Taking cues from her father, Sunway Group’s visionary founder Jeffrey, Sarena Cheah is deploying a collaborative, sustainable philosophy to elevate one of Malaysia’s biggest developers
Consumer preferences in real estate are undergoing a profound shift amidst the global pandemic, according to Sarena Cheah, the managing director of Sunway Group, one of Malaysia’s largest conglomerates.
With work-from-home arrangements increasingly common, an intensified focus on wellbeing and safety, and fast-changing demographics, especially in Malaysia, real estate developers must adjust their approach if they want to meet the rapidly evolving demands of the new marketplace, she says.
Sunway has a vast range of commercial interests in real estate, construction, tourism, retail, healthcare and education, among other sectors. The company’s innovative master community developments create integrated and sustainable cities and communities while embracing a unique “Build-Own-Operate” strategy. Cheah is heavily involved in the company’s property developments.
Her father, Jeffrey Cheah, founded Sunway in 1974 and remains active in its day-to-day operations as the Group’s chairman. The younger Cheah launched her career with Sunway in the late 1990s and witnessed first-hand the formidable challenges wrought by the Asian Financial Crisis in 1997-98.
The company, she says, is fundamentally much stronger today in terms of its balance sheet, employee talent, infrastructure and overall stability. Its top leaders—including Cheah and her father—are also able to leverage their experience, having guided Sunway through previous stretches of economic turbulence to navigate the current cycle
We view our relationship with our customers not as something that ends at the building or selling of homes. Rather, our care for their health and wellbeing extends throughout their lives
“The imperative is for us to stick to our core values and organisational purpose, act fast to protect and preserve our people and ecosystems, and do all that’s necessary to ensure financial survival and sustainability,” she says.
The company has also taken steps to expand its footprint internationally, with major projects in China, Singapore and the UK—all locations where Sunway intends to seek more opportunities in the future, says Cheah.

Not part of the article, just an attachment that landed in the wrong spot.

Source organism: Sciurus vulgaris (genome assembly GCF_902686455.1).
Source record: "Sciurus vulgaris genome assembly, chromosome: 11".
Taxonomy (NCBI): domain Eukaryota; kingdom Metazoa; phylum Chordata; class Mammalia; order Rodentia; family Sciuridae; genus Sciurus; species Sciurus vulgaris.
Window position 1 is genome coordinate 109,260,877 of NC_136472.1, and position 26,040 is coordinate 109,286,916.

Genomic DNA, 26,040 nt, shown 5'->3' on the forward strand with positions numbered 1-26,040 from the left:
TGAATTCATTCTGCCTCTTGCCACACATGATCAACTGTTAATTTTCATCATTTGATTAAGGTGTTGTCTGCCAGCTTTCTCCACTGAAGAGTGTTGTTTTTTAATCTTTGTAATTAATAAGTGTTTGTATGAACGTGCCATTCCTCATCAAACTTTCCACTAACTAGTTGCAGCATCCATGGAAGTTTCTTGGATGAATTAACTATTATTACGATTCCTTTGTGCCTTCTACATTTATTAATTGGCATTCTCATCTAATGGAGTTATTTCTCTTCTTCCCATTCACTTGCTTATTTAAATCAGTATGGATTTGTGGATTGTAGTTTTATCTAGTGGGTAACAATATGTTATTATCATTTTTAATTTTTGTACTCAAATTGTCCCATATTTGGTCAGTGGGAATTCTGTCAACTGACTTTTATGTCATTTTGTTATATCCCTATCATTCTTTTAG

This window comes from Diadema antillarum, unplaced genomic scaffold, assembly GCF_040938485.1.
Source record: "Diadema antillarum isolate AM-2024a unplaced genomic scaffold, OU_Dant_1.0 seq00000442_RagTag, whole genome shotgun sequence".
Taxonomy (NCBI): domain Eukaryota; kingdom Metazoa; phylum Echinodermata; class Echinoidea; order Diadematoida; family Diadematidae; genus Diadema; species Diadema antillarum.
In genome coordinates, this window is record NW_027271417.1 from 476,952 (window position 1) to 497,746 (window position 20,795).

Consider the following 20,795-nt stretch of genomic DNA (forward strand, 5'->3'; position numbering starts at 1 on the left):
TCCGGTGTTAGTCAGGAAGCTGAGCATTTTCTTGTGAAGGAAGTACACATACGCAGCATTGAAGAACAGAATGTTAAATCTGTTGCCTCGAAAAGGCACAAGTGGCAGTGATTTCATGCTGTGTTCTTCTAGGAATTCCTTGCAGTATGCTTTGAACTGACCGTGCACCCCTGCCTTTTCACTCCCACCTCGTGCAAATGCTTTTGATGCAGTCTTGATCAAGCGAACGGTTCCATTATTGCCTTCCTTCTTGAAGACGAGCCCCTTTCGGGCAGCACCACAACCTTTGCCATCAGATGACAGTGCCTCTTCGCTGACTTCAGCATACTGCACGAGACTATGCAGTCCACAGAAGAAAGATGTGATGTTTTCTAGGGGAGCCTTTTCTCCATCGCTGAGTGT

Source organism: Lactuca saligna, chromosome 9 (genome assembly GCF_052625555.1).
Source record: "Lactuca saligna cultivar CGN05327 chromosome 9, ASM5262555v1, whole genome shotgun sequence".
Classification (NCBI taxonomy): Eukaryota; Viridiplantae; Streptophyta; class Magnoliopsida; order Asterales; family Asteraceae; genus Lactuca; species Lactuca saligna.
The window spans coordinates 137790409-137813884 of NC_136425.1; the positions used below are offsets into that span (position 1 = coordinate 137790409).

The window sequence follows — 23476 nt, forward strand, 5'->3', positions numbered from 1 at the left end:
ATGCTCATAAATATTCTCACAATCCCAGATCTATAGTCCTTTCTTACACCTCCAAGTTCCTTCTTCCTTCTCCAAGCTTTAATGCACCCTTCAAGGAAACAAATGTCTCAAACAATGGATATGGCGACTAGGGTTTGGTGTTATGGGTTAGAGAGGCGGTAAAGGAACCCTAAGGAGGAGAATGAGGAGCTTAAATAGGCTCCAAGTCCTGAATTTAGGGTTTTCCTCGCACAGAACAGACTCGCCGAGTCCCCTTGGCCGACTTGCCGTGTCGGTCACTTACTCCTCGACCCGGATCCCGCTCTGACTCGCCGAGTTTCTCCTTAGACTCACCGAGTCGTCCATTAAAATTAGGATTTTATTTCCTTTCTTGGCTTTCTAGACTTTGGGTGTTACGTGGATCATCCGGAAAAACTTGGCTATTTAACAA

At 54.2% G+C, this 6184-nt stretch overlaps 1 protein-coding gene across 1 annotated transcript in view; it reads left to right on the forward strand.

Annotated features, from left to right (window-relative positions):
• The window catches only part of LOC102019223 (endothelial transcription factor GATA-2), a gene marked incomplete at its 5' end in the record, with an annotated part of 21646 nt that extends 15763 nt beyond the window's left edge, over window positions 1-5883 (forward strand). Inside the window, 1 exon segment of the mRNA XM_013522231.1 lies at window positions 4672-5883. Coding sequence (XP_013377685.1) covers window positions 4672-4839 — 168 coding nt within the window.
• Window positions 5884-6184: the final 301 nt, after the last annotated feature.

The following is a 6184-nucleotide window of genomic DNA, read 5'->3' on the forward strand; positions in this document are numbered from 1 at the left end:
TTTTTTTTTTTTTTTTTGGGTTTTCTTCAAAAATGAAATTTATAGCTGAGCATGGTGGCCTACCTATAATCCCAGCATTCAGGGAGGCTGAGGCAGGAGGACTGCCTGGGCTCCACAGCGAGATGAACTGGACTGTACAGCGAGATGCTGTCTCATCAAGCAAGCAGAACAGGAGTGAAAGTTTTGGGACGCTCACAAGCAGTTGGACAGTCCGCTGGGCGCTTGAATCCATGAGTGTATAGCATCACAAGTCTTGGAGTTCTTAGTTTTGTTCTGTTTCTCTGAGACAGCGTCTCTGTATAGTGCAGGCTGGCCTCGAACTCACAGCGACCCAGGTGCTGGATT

“We view our relationship with our customers not as something that ends at the building or selling of homes. Rather, our care for their health and wellbeing extends throughout their lives,” she says.
“Most importantly, we want to create resilient and thriving communities where everyone can live, learn, work and play in healthy and connected environments.”
How is the pandemic impacting your projects currently under development?
While the lockdowns have affected the progress of some of our ongoing projects, the delays have largely been manageable. We do not anticipate severe financial impact, especially with the passing in Malaysia of the Temporary Measures for Reducing the Impact of Coronavirus Disease 2019 (COVID-19) Bill.
Exercising prudence, we have delayed some of our launches, aligning them with the current macroeconomic landscape. We have realigned our launches from a gross development value (GDV) of MYR3.5 billion ($863m) to MYR2.2 billion ($542m)—which would still be a record year for us. Most of our launches this year are in Singapore. Our current unbilled sales stand at MYR3.1 billion ($764m) as of June 2020.
Sunway has a vast portfolio. What segments of the business are you personally most interested in?
Yes, Sunway is a conglomerate with many businesses, built organically over the past four decades, guided by our Chairman’s vision. All the businesses operate in synergy with each other and together form an ecosystem for communities to grow and thrive.
I like to describe us as a “living community” serving another “living community.”I currently spend a majority of my time in the property development division, and my vision for this division is not merely to operate as a developer of real estate but as a developer of communities. In this regard, we take a long-term view in all that we do and work to deliver value and a better future for the communities we create and serve.
What is the appeal of the “Build-Own-Operate” model?
The Build-Own-Operate model is the cornerstone of our Master Community Developer strategy. By continuing to own and operate substantial investment properties in our developments, we become co-investors with our property purchasers, ensuring them that our interests are aligned and that we have the long-term good of the communities at heart.